But that was seen as a way of repaying the county for the lost property taxes from the district. “With the urban renewal area not going forward, the county recognizes that there’s no loss to make up for,” Quinton says.

Expanding North Macadam

Hales proposes to add about 35 acres to this district, which encompasses the South Waterfront area, and extending the life of the district another five years.

PDC sees ripe opportunities now to assist redevelopment of the Zidell barge site on the waterfront, McNamara says, as well as the Knight Cancer Institute that would be on Oregon Health & Science University’s adjoining property.

Expanding that district and extending its life could yield about $60 million additional funding for PDC and about $24.5 million for low-income housing projects, says Kimberly Branam, PDC deputy director.

It’s possible that some PDC support could help meet the $500 million match required under Phil Knight’s challenge grant to expand the cancer institute.

Expanding Central Eastside

Hales earlier talked about the potential of new development near the new MAX line to Milwaukie and new light rail stops next to OMSI and Clinton Street. Now he’s proposing to add acreage to the urban renewal there, and extending the life of that district by five years. That could yield an additional $21 million to spend, including $3.6 million for subsidized housing.

By adding acreage to the North Macadam and Central Eastside urban renewal areas, PDC is effectively capturing more future property taxes that would otherwise go to schools, the county and other local governments.

But Hales is proposing to put much more acreage back on the tax rolls than he takes off.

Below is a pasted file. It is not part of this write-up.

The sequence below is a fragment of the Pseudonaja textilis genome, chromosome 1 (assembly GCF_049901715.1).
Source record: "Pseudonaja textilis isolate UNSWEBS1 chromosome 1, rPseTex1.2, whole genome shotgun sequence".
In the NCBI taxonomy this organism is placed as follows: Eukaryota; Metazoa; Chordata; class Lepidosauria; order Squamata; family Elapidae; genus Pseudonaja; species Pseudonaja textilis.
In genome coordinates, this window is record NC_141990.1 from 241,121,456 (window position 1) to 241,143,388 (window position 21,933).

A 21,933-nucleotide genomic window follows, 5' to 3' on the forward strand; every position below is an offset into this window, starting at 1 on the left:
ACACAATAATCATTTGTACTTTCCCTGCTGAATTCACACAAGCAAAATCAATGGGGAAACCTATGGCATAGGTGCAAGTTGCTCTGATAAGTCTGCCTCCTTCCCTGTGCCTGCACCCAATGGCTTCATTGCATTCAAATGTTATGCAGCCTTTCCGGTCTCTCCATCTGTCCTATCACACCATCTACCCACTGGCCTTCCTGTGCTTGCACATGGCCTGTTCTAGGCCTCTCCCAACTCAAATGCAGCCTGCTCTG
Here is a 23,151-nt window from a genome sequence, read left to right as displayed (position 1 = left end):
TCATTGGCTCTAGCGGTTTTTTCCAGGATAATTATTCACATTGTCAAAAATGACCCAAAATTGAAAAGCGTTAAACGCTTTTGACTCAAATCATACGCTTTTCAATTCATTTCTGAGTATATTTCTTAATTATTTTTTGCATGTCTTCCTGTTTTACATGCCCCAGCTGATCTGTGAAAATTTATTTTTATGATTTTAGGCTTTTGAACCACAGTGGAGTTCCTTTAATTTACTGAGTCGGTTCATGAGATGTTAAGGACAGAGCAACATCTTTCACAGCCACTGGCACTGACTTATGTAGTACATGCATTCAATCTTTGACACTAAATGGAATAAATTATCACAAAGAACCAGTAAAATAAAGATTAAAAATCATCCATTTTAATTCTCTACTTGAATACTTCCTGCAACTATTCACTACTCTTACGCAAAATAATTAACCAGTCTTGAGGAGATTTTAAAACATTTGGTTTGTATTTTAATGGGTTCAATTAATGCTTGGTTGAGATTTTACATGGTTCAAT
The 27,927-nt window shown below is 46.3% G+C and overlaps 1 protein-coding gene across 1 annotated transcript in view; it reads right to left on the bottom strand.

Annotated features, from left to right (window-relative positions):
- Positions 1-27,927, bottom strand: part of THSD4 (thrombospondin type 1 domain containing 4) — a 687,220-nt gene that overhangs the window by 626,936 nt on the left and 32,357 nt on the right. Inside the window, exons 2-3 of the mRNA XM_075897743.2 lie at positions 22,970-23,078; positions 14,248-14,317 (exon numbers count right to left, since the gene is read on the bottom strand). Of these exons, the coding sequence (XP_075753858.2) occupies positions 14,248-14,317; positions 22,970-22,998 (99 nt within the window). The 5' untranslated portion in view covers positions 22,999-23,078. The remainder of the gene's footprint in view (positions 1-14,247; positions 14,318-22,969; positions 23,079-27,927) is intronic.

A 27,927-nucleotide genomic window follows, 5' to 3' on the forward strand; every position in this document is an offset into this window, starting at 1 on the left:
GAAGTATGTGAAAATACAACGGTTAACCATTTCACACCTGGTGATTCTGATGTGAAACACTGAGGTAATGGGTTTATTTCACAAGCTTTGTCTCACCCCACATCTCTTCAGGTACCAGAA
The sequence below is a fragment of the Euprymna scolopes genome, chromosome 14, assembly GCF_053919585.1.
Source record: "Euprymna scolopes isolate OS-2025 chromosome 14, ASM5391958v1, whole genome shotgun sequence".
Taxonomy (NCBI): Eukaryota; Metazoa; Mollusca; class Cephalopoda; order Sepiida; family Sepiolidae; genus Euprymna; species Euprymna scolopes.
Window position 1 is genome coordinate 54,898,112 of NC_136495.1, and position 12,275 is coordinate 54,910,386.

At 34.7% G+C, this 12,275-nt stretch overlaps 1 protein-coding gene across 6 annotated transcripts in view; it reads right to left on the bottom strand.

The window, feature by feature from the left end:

Shrinking the River District

This urban renewal project, which has made the Pearl District a national success story for economic development, has been viewed as ripe for returning property back to the tax rolls.

But Hales also wants to devote more money into redeveloping Old Town and Chinatown, which are part of the urban renewal area.

As a compromise, Hales proposes to put about 15 percent of the district’s property value back on the tax rolls. That was the “sweet spot,” McNamara says.

Though it’s only about 12 acres, it includes $291 million worth of property — enough to send $15.7 million in property taxes over the ensuing five years to schools, the county and the city general fund.

Shrinking Airport Way

This is another success story for PDC, and development is largely finished there.

City financial analysts found they could put 40 percent of this district back on the tax rolls, or about 900 acres of land, and still raise enough tax increment to pay off bonds used to fund past improvements there.

Scrapping Willamette

This urban renewal area would be eliminated, putting 755 acres back on the tax rolls. The district was originally created to support an expansion by Wacker Siltronic that never occurred, so it has been somewhat of a shell project.

About $3.5 million left in the kitty might be proposed for business loans to harbor companies, McNamara says.

The net changes in urban renewal areas would add about 1,700 acres of property back on the tax rolls, Branam says. That still means that roughly 12.5 percent of Portland’s land base is tied up in urban renewal areas, down from the current 14.2 percent.

But the city currently close to the 15 percent cap set by state law, which hampers its ability to create new urban renewal areas where opportunities arise.

There are no discussions about creating any new urban renewal areas right now, Quinton says. But Hales’ proposal “gives you a little more room for it, if the City Council wants to do that.”

Steve Law can reached at 503-546-5139 or This email address is being protected from spambots. You need JavaScript enabled to view it..

Twitter: @SteveLawTrib